How I built a portfolio of 35 rentals and $10k+ monthly cash flow

362 Replies

@Derrek H.

I'll respond on weather since I also invest in KC but I don't have as many units as @Anton Ivanov (yet!)

I live in CA too and we don't have to worry about weather. Here is what I've seen on my properties on KC:

-more weather means more expensive insurance (50/mo/unit)

-hailstorms: can take out roofs, make sure you have coverage for this

-wind storms: can do damage and make trees fall on your property, it happened to me. Make sure you have coverage for this. I put in non-storm door screen doors. That was dumb. Put in storm doors! 

-snow: it does not actually snow that often in KC. Make sure in the lease you specify who is taking care of snow removal. Make sure you have a plan to apply salt to icy walkways. It is more cold and windy than snowy.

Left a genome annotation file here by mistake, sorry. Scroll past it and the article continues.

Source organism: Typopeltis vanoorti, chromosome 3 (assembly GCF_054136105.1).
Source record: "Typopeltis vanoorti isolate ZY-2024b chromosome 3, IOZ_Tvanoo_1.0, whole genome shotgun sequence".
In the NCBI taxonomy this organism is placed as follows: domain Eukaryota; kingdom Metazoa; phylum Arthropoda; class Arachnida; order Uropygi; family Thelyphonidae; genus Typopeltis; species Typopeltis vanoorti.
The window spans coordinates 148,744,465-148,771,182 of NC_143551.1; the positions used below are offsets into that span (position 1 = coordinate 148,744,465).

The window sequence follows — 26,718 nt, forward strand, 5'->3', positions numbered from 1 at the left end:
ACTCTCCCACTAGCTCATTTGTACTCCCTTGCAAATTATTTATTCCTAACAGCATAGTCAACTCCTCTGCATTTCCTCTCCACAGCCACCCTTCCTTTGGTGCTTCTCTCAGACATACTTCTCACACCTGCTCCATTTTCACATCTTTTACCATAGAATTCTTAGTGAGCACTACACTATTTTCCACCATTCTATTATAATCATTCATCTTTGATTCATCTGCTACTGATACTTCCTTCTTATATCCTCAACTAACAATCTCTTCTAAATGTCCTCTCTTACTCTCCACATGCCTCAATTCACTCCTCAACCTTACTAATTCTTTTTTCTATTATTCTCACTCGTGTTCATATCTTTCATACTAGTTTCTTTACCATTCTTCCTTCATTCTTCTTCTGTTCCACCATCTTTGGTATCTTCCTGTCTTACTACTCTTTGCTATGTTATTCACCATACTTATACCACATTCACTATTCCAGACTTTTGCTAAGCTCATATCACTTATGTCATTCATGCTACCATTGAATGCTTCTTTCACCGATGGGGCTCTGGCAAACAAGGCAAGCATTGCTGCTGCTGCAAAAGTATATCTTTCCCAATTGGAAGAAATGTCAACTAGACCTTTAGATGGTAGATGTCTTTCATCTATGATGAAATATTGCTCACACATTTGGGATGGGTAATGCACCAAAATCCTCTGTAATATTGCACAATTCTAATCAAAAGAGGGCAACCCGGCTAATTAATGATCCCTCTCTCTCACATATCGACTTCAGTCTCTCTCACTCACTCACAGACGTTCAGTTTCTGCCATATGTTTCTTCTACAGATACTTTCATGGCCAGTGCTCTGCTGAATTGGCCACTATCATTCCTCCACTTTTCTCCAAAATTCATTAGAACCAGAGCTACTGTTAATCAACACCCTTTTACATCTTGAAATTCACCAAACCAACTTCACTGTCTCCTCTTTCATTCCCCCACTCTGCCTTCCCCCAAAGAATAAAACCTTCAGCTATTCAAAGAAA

-cold: it is both hot and cold in KC. Make sure you have a good plan to heat and cool property. Make sure you have someone on call for when the heater or AC breaks during a heat/cold event. That has also happened to me. 

-wear and tear: yes, it is more. Budget for more upkeep on properties than you would in CA and for servicing of your heat/cool systems. 

The appreciation thing is pretty vague. It snows in New York City but that is an appreciation market. It snows in some areas of CA too. Kansas City is, in general, not an appreciation market. Although a lot of areas have had a lot of appreciation in the last 2 years. Maybe due to everyone from CA buying there! KC is a blend of cash-flow and appreciation in my view. It is still possible to buy props for the 1% rule but properties there are HOT! Especially MF. Going day of list for over asking and cash, remind you of anywhere? California!!!